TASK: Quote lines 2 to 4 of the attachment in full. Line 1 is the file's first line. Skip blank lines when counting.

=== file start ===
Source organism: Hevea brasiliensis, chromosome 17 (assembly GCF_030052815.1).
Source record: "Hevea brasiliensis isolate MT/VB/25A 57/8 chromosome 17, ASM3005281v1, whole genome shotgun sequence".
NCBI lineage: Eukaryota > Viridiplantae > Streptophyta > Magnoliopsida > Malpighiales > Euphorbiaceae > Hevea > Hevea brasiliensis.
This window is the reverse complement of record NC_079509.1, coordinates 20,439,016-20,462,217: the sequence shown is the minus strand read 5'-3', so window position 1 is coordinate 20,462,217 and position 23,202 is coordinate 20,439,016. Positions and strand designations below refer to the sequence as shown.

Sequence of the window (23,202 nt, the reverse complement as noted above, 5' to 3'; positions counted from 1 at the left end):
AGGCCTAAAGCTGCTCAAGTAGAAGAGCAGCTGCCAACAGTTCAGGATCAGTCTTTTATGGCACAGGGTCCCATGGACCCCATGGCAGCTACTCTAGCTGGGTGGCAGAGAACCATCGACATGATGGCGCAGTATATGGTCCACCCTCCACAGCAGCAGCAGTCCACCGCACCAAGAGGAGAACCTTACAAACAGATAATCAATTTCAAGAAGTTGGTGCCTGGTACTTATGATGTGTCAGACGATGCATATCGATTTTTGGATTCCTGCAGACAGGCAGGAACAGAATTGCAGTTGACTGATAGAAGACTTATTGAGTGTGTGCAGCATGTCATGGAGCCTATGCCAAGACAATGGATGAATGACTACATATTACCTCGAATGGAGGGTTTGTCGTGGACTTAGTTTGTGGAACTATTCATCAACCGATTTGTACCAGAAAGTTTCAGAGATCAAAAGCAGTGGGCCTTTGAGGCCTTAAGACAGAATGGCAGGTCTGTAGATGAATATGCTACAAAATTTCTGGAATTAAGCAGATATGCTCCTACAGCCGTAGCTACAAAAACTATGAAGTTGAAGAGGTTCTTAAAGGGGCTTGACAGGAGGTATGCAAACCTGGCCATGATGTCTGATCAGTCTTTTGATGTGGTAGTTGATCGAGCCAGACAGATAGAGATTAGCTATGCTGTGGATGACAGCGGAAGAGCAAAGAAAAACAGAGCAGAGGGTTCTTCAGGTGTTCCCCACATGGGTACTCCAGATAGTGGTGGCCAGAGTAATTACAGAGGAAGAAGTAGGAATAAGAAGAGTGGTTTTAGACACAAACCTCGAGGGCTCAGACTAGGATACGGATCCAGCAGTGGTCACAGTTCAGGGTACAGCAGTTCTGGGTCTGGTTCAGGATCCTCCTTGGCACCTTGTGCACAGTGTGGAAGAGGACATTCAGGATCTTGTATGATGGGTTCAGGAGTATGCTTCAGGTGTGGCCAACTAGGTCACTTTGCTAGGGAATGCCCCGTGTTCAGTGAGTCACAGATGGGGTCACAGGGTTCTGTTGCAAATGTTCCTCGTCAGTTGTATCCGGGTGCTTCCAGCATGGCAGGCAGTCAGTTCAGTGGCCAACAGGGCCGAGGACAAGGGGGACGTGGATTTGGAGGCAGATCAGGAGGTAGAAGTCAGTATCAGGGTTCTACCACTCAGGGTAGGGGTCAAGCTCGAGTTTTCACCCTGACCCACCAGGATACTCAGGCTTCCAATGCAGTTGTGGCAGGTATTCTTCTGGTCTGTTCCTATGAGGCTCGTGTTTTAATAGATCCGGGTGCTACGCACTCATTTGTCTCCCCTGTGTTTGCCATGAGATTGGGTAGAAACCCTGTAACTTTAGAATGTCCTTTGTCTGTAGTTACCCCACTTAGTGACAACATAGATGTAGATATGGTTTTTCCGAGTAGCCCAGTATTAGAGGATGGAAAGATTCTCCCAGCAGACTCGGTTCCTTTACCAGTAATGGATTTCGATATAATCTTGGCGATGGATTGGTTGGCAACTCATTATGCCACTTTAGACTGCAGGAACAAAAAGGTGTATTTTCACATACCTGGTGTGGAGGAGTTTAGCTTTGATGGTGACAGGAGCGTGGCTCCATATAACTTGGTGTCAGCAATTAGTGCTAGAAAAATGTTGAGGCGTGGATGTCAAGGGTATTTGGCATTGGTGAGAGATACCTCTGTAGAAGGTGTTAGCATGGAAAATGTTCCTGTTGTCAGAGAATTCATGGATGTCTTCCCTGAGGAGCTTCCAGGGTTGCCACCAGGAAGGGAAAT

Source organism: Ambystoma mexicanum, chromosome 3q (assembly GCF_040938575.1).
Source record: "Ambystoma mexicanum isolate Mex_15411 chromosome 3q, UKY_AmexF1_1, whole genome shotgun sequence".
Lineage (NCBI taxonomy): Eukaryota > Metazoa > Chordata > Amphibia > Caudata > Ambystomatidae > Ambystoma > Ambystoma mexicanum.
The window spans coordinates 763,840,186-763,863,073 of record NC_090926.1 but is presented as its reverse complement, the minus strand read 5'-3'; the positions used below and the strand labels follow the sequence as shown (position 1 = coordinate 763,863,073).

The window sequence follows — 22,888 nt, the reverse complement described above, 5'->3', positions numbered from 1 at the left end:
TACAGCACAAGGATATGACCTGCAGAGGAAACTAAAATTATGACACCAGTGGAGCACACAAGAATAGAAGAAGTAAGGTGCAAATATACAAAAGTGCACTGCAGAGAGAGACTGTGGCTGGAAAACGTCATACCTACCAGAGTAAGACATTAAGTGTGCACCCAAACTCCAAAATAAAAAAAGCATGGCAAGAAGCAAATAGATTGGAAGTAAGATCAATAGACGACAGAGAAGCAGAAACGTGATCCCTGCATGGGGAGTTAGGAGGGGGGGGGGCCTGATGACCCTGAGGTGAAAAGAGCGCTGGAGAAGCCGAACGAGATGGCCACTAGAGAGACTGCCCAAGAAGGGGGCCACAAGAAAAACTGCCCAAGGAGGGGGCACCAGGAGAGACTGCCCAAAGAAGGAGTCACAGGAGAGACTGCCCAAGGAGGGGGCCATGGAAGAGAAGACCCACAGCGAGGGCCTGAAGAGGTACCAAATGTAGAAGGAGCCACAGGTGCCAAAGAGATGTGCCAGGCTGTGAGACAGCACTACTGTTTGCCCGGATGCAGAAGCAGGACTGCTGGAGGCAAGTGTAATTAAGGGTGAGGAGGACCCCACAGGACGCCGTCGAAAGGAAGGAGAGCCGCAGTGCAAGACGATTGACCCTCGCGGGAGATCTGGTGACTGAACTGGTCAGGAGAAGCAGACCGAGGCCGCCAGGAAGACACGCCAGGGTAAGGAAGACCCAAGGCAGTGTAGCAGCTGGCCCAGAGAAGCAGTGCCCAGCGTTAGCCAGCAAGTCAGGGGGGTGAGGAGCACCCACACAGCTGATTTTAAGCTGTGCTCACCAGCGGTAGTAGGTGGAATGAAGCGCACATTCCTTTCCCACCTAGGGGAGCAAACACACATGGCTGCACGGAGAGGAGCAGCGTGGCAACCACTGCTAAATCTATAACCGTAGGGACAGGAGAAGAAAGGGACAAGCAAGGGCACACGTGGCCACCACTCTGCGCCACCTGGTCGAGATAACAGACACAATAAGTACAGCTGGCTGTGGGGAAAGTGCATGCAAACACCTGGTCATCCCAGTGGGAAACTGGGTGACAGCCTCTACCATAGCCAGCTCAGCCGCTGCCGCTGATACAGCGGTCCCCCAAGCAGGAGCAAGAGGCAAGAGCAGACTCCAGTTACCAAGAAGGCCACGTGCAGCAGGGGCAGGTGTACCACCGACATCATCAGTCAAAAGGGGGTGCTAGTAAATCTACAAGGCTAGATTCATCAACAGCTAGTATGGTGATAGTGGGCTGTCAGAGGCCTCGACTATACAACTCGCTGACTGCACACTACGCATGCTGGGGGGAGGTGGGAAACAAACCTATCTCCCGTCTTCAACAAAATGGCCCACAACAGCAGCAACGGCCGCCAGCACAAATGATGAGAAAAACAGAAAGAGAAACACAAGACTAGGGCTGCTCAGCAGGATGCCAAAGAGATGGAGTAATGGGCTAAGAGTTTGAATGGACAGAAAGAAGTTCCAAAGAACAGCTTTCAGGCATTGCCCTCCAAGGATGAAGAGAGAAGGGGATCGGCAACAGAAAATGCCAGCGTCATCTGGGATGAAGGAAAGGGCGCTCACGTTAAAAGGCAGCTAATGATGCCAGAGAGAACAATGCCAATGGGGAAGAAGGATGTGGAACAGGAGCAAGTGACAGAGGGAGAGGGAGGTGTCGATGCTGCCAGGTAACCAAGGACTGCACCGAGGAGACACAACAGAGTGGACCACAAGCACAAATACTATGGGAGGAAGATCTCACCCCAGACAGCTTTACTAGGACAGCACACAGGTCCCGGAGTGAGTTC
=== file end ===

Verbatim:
Source record: "Hevea brasiliensis isolate MT/VB/25A 57/8 chromosome 17, ASM3005281v1, whole genome shotgun sequence".
NCBI lineage: Eukaryota > Viridiplantae > Streptophyta > Magnoliopsida > Malpighiales > Euphorbiaceae > Hevea > Hevea brasiliensis.
This window is the reverse complement of record NC_079509.1, coordinates 20,439,016-20,462,217: the sequence shown is the minus strand read 5'-3', so window position 1 is coordinate 20,462,217 and position 23,202 is coordinate 20,439,016. Positions and strand designations below refer to the sequence as shown.